Last week, I took my two older kids to a birthday party at a laser tag place. My oldest, who is usually super friendly and bubbly, was terrified. It was rough because she was SO excited about this party and was looking forward to it all week! I can see why she was so scared. The place was noisy and flashy, and other than the birthday girl, and her brother, she didn’t recognize anyone else.
The birthday girl’s mom had not arrived at the party yet, and her dad, whom we had never met, was the one running the show. He was very busy so I didn’t get a chance to meet him before my daughter burst into tears. It was kind of alarming since she had been so excited to come. She told me it was very different than what she had expected. I waited with her for a little while. I didn’t want her to miss out on this because I knew she would seriously regret it. As much as she was upset now, I knew she would be even more upset if she passed. Especially if her brother still went, and came back with a happy report.
I knew I needed to find the adult in charge and make myself known to them. I went up to the birthday girl’s dad and asked if he was indeed her dad. I shook his hand and pointed out my kids. I tried to connect with him over the noise and convey to him the fact that my daughter was kind of upset, but he was too busy. My daughter calmed down enough for me to leave her there which was a relief. I knew she was going to have so much fun!
When I came back to pick her up, I was so relieved to find out that she had indeed had a blast! Then she told me the story of how it happened. She was super nervous at first. It was such a new experience. During the first round of laser tag, she was still pretty apprehensive. But then, during the second round, a guest’s mom was there and told my daughter she would help her and they would play together. She got over her fear, and learned to play laser tag.
In the book “Hold on to your kids”, by Gordon Neufeld, I learned exactly what had happened in this situation, one reason my daughter had been so scared, and why the mom at the party was so important.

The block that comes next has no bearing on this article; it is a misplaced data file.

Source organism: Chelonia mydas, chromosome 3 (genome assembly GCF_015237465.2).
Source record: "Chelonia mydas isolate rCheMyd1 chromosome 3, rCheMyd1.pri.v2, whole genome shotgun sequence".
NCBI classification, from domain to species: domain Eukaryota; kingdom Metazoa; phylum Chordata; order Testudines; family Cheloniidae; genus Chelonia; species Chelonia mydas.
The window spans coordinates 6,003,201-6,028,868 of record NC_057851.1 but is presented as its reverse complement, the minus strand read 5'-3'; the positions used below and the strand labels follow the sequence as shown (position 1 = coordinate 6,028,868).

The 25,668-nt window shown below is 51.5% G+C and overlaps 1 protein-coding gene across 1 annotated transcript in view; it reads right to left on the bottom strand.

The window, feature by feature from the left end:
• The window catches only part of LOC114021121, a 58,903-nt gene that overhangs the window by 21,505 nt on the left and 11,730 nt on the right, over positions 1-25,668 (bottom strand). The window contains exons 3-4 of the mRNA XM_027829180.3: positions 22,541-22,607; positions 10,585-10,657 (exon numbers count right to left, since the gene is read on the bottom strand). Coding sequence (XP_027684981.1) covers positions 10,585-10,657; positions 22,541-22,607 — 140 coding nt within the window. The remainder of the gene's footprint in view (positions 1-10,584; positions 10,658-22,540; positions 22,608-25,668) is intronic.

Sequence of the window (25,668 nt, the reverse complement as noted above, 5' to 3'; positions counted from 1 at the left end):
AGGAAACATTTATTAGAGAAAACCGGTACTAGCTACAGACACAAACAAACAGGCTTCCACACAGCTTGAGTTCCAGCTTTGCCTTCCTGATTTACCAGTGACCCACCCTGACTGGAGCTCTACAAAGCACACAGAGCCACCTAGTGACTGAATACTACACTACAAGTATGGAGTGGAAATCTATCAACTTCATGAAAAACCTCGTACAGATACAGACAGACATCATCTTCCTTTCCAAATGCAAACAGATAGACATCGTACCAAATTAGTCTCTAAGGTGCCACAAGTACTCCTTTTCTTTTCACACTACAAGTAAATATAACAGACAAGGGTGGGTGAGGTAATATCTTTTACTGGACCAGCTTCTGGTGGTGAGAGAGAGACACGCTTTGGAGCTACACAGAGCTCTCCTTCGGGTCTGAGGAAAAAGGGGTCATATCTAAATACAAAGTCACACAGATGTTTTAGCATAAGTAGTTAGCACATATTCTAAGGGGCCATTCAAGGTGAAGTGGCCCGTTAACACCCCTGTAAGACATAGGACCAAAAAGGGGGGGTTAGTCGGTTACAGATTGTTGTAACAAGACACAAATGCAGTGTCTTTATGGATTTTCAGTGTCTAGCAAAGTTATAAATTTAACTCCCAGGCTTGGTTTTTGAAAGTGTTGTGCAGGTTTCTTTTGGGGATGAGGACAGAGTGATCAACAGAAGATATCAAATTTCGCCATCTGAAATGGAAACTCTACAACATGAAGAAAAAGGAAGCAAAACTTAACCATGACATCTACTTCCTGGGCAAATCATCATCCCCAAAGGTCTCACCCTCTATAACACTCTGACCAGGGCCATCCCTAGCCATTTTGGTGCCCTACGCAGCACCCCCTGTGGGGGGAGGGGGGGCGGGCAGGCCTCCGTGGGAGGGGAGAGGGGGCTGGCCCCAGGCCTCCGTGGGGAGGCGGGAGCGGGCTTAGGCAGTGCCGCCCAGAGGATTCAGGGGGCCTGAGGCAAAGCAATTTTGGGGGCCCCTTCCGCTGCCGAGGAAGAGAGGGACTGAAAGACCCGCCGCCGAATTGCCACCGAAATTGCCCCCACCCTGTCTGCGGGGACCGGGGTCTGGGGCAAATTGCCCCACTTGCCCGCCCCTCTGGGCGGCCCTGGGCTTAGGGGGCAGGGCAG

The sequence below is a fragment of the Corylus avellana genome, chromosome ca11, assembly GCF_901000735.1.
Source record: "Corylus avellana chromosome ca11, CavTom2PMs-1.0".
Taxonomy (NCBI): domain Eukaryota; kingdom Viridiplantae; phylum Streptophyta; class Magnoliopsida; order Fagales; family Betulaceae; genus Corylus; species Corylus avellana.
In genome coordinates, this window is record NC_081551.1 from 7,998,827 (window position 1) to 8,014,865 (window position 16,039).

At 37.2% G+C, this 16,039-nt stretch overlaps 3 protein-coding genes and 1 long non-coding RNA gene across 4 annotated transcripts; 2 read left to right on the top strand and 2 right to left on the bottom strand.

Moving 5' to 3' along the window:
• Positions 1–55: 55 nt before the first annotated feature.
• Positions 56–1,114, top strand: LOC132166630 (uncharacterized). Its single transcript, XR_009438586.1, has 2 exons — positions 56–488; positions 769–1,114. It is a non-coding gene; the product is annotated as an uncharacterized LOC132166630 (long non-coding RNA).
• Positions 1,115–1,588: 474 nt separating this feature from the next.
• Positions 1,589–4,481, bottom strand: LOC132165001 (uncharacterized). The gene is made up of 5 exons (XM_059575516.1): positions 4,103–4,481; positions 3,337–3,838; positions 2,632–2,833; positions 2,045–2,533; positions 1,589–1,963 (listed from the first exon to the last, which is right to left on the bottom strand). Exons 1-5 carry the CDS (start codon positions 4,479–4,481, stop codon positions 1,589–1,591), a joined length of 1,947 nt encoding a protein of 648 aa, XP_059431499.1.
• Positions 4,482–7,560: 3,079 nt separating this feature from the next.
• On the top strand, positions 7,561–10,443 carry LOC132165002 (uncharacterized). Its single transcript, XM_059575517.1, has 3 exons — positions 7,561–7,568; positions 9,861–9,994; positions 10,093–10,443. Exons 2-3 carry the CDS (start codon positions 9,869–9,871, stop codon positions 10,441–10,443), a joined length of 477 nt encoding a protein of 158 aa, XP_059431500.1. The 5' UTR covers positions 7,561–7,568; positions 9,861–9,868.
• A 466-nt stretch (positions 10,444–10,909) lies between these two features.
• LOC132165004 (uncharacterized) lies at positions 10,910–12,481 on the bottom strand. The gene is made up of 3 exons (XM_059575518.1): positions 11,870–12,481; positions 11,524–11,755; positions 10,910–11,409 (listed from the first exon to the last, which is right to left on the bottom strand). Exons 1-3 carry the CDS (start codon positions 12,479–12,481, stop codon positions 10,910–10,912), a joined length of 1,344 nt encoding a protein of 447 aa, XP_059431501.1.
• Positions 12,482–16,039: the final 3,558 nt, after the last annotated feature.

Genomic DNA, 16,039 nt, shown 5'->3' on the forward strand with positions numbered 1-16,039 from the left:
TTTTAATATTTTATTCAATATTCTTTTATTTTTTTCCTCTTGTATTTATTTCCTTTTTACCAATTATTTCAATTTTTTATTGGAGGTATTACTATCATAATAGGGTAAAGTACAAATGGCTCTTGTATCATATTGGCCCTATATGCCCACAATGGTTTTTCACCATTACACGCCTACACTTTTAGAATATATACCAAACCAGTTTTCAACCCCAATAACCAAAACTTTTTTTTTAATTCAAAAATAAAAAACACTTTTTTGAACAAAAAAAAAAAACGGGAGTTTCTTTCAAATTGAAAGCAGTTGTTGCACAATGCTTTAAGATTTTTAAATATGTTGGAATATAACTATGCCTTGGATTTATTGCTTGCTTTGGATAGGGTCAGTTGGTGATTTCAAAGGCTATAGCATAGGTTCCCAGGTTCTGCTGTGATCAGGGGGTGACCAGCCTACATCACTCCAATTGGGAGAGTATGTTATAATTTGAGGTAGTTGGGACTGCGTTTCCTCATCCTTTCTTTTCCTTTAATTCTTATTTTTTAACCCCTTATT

Our children need to receive their orientation about the world from trusted adults. Ideally those adults are their parents, but sometimes, many times, that is not possible. They are often gone all day at school. We are gone all day at work. But, kids need a trusted adult to mentor them because the alternative is peer orientation which is like the blind leading the blind. I won’t go into detail about that here, you’ll have to read the book. So how can we keep our kids oriented to a trusted adult.
1: When you have to separate, transfer their orientation to an adult you trust. This is why I knew I needed to meet the birthday girl’s dad. If her mom had been there, the trust has already been established, so my daughter would have had an easier time transitioning. I do this a lot with my toddlers when they need to go to nursery at church. I talk to the teachers and smile at them. I might touch their shoulder and show my child that I trust this person and that I know they will take good care of them. I introduce my child to the adult and let them get to know them.
This would work with any situation where you need to drop off your child. Meet their teachers. Talk with them. Let your child see that there is an adult they can trust and look to for direction, protection, and guidance.